The heart of the matter

While young children often can pick up a language easily, unless there is a translator it can be difficult for children without English language skills to learn in a classroom setting. 

“If a student is not really comfortable understanding directions, it becomes difficult for them to catch on,” says Dr. Nirjhar Shah, who co-owns a Best in Class franchise in New Tampa.

Schools expect the children to have some exposure to the alphabet and words at the pre-k level, he says.

“At kindergarten level, it becomes very challenging to pick all those things up. A majority have gone through pre-k, where they were exposed to that stuff,” he says.

It becomes a challenge for students who have not, and that challenge will only increase the farther behind the child becomes. It may not be long before they have to repeat a grade in an attempt to catch up.

The school district’s VPK is a perfect start for students because it’s free and students can become accustomed to being in a group, Shah says.

“If they need extra supplemental help, then a program like ours can provide them with that,” he asserts.

At the heart of the matter is the student’s ability to understand what is being spoken or read. When their vocabulary is small, so is their comprehension. Janet Caruthers, a teacher for 34 years, saw that in the classroom.

“The schools that are in these high poverty areas, the pre-k and Head Start, they need to really have a strong focus on developing vocabulary, foundational vocabulary,” says Caruthers, who worked at Wimauma Elementary from 2005 to 2012. “Not the wow words, like scrumptious. Kids love learning words like that. What they really need to know is that a dog has a paw instead of a foot.”

What the children learn before they come to school makes a big difference. 

“Some children learn to read effortlessly. Of course those are the ones that have been read to at home,” says Caruthers, a retired academic interventional specialist who worked with struggling kindergarten and first-graders. “A lot of the students who grow up in poverty, the parents don’t really understand to do that.”

Caruthers, who provides practical tips on her websites, Make Reading First, and Vocabulary Builders believes poor vocabulary translates into lower-than-grade-level reading scores in elementary school.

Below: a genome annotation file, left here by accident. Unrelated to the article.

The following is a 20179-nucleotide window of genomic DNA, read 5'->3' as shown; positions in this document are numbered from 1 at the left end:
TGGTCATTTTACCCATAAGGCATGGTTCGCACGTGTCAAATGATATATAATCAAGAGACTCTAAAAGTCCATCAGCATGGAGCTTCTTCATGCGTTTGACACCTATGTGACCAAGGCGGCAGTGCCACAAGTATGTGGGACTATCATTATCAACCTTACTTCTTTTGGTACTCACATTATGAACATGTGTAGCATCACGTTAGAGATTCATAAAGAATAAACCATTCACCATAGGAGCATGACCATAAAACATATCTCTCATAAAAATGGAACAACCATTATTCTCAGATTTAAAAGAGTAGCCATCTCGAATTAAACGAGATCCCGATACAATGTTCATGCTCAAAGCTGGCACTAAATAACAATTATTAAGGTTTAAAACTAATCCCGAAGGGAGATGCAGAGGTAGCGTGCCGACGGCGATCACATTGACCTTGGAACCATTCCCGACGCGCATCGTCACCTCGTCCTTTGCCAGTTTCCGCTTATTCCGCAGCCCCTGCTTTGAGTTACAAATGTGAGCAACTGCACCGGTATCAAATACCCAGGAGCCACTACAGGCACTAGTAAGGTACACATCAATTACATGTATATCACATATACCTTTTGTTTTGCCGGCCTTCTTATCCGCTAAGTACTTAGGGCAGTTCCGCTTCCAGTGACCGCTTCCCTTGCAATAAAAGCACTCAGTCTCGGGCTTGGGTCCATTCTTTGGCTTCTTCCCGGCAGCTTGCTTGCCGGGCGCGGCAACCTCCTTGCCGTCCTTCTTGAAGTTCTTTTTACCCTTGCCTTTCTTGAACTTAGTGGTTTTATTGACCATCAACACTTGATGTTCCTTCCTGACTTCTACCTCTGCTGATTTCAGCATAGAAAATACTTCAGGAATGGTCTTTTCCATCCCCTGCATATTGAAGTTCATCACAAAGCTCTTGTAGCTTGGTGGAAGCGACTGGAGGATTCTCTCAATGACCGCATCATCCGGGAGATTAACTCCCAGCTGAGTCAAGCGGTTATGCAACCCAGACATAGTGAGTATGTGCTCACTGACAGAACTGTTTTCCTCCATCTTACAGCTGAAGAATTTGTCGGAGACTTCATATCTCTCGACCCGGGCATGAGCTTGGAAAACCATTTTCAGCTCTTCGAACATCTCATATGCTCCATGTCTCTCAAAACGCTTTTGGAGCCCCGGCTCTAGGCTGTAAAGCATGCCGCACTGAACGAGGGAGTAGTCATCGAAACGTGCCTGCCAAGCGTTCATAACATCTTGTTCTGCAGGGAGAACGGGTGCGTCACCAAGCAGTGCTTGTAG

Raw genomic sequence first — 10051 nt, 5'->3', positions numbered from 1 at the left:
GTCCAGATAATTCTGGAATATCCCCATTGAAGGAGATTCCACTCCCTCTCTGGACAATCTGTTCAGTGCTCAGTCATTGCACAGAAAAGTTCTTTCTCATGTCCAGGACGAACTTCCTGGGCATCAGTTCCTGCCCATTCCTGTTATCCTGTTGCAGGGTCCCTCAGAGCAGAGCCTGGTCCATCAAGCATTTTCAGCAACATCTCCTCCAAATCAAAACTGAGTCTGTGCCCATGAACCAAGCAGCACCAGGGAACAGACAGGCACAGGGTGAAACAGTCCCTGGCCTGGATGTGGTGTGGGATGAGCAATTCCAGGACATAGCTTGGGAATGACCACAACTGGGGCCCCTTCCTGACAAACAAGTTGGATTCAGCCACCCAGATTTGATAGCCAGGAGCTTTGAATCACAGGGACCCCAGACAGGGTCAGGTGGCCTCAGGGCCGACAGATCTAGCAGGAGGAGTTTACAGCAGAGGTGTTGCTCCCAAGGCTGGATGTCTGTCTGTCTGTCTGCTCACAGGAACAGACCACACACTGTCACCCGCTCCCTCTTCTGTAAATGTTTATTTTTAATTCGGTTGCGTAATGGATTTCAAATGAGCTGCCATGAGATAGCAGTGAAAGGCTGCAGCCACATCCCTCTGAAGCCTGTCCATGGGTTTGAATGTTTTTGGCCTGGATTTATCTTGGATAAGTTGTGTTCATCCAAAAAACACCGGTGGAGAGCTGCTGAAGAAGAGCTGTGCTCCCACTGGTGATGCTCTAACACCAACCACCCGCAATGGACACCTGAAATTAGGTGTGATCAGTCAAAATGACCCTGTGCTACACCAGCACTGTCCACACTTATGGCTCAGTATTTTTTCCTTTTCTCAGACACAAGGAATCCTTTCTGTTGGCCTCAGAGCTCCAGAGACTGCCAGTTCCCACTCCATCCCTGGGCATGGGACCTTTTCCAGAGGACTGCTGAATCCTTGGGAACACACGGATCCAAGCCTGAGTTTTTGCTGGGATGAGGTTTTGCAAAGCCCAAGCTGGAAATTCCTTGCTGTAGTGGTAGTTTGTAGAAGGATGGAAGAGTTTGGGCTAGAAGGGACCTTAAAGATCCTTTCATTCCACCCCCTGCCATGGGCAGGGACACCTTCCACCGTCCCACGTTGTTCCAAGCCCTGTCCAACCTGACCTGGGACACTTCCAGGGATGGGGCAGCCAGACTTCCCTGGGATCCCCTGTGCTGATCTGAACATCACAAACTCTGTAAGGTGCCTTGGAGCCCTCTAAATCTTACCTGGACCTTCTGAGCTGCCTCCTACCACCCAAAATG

“The children that go to school with large vocabularies already can learn like eight [new] words a day, but the children that come with a deficit in their language, they’re only able to learn about two to three words a day,” Caruthers explains. “Every single day this gap widens.”

Typically, students in the lower quartile only learn 500 to 600 words per year, says Caruthers, author of The Illustrated Dictionary of Everyday Things.

“In order to close the gap, they’d have to learn twice that many words,” she says. “Then by the third grade testing time, they would score like everybody else.”

Carlos Irizarry, Lead Pastor of Wholesome Church, has seen the problem firsthand in his ministry work in the Wimauma community. 

“Under-educated” parents may not send their children to pre-school, so when they attend kindergarten they are already behind, he says. “The pack is not going to wait for them.”

What lies ahead

Wholesome, which plans to open a pre-school early next year with a bilingual staff, has been developing its curriculum -- with the goal of teaching parents to teach their children. 

“We believe in helping the parents help the kids,” he says.

Jackie Brown, a Wimauma CDC board member, is expecting to open a childcare center in mid-August after successfully completing a training program offered by Enterprising Latinas.
  
Enterprising Latinas Founder and CEO Liz Gutierrez says she is planning to offer a second 40-hour course to train childcare workers, hopefully in October. Thirty completed the program she started in January.

“When we talk to women about this opportunity, we were very clear that what they were becoming were educators, educators of young children at home,” Gutierrez explains.

With the summer VPK behind them, educators and community leaders concerned about early learning in Wimauma are continuing to look for ways to boost the children’s chances of success.
 
“There were a lot of good things that we did as a group. There were a lot of lessons learned,” Black says. “I would absolutely try again next year to have both of these sites open. Now we have a framework to go into next year with.”

The Community Foundation of Tampa Bay is continuing conversations about education in Wimauma. 

“I think we have a lot of hope that some really great things are going to come out of this,” says Wilma Norton, VP for marketing and communications.

Community leaders and citizens continue to meet to talk about how to bring positive change to Wimauma. After a July 27 meeting, Kiernan points out enthusiasm is high. “The spirit of partnership is continuing to grow,” he says. “More and more things look like they’re possible.”

Read more articles by Cheryl Rogers.

Cheryl Rogers is an editor and feature writer for 83 Degrees Media in the Tampa Bay region of Florida.